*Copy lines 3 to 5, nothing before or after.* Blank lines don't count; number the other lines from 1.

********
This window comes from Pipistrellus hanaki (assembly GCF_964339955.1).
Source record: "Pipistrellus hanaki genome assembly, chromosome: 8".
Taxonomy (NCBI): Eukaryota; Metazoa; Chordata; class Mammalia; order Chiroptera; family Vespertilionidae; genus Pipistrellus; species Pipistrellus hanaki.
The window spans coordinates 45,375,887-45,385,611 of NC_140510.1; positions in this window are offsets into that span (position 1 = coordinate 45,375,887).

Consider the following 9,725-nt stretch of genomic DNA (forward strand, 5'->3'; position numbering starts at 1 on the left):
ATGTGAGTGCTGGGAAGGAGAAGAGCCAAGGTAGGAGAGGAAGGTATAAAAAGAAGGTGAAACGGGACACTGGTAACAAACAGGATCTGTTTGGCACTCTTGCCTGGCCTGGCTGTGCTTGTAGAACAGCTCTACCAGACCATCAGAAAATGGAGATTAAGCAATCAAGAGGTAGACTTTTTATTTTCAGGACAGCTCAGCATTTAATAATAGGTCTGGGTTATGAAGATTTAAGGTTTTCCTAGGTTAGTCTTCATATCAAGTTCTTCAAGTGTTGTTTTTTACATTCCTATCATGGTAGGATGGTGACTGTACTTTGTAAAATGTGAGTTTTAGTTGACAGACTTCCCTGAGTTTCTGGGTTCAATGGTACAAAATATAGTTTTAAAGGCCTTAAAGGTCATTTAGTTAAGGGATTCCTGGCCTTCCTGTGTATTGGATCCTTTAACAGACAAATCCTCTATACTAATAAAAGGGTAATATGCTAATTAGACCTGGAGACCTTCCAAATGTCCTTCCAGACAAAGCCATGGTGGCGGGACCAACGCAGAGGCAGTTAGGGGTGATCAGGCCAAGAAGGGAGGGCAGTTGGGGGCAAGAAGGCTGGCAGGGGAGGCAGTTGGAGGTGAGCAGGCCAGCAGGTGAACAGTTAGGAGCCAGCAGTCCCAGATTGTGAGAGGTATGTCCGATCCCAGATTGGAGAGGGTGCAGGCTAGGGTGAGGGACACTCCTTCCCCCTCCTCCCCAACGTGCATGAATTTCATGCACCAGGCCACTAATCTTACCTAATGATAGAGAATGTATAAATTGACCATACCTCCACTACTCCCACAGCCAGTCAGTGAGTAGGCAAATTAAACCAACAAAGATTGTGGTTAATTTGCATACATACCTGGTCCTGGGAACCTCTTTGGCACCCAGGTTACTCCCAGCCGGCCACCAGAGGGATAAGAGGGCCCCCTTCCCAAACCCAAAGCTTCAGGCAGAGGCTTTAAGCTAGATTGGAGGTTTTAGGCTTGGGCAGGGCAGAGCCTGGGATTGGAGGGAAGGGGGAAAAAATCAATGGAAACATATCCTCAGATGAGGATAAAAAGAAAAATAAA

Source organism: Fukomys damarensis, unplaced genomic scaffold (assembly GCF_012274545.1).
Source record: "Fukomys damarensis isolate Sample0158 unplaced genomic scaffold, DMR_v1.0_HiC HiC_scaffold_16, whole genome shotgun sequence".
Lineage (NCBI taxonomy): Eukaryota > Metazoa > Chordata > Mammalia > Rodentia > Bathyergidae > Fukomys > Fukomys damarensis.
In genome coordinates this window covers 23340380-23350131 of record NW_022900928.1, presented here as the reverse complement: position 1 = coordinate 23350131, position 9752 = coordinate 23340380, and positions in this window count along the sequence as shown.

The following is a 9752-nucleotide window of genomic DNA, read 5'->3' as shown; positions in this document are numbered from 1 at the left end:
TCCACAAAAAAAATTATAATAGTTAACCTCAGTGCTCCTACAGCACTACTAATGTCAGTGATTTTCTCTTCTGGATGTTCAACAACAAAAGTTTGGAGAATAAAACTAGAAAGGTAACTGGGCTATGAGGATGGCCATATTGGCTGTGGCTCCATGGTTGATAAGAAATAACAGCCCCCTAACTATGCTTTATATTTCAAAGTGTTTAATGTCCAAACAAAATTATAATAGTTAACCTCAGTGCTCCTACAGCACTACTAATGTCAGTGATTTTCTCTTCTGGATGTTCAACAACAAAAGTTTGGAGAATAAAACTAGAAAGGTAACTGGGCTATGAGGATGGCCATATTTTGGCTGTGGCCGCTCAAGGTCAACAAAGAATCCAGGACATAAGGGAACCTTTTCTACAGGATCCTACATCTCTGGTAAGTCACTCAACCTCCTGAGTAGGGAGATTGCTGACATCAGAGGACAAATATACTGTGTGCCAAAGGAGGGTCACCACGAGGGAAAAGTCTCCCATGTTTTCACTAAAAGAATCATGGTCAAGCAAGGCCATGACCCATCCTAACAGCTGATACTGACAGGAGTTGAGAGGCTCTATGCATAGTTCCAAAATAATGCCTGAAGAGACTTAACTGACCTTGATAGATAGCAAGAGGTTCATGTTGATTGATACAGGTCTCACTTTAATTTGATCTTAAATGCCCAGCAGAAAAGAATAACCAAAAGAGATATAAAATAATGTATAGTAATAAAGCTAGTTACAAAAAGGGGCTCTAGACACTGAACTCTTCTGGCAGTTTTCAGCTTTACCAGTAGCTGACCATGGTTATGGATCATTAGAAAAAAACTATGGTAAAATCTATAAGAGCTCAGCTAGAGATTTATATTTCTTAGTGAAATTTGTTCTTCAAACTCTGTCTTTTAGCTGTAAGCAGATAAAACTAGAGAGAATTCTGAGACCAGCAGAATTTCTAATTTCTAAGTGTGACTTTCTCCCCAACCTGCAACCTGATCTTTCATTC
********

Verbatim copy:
Taxonomy (NCBI): Eukaryota; Metazoa; Chordata; class Mammalia; order Chiroptera; family Vespertilionidae; genus Pipistrellus; species Pipistrellus hanaki.
The window spans coordinates 45,375,887-45,385,611 of NC_140510.1; positions in this window are offsets into that span (position 1 = coordinate 45,375,887).

Consider the following 9,725-nt stretch of genomic DNA (forward strand, 5'->3'; position numbering starts at 1 on the left):